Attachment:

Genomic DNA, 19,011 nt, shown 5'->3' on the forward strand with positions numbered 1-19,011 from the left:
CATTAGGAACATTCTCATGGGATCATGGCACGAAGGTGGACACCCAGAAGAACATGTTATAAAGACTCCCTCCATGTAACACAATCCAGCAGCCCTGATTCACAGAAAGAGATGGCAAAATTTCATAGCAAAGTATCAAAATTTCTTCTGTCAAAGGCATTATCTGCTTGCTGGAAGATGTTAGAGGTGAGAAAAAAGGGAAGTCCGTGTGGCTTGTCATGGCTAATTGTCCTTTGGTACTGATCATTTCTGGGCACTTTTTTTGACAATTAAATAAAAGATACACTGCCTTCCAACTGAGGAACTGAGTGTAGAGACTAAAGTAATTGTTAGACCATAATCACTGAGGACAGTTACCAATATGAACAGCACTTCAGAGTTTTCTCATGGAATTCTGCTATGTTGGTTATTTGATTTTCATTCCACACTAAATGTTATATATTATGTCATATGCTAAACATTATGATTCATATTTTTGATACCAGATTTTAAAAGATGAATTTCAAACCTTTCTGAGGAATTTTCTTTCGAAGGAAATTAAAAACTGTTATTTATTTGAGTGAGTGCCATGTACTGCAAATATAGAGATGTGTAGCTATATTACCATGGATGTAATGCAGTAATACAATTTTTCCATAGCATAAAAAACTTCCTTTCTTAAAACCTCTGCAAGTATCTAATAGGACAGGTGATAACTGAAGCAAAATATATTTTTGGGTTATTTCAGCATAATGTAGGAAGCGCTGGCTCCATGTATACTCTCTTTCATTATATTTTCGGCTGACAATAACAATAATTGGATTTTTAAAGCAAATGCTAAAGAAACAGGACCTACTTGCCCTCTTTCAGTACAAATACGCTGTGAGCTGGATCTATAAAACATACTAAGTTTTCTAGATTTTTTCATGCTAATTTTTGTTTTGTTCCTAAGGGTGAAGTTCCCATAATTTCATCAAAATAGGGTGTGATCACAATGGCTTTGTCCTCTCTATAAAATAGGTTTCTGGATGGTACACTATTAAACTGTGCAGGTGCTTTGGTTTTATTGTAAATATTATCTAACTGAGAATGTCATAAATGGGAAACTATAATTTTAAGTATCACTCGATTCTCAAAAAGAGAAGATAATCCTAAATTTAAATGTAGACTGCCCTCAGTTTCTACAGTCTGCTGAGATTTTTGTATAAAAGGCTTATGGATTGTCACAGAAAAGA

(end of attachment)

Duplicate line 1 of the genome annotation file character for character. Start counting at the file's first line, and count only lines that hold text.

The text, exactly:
Genomic DNA, 19,011 nt, shown 5'->3' on the forward strand with positions numbered 1-19,011 from the left: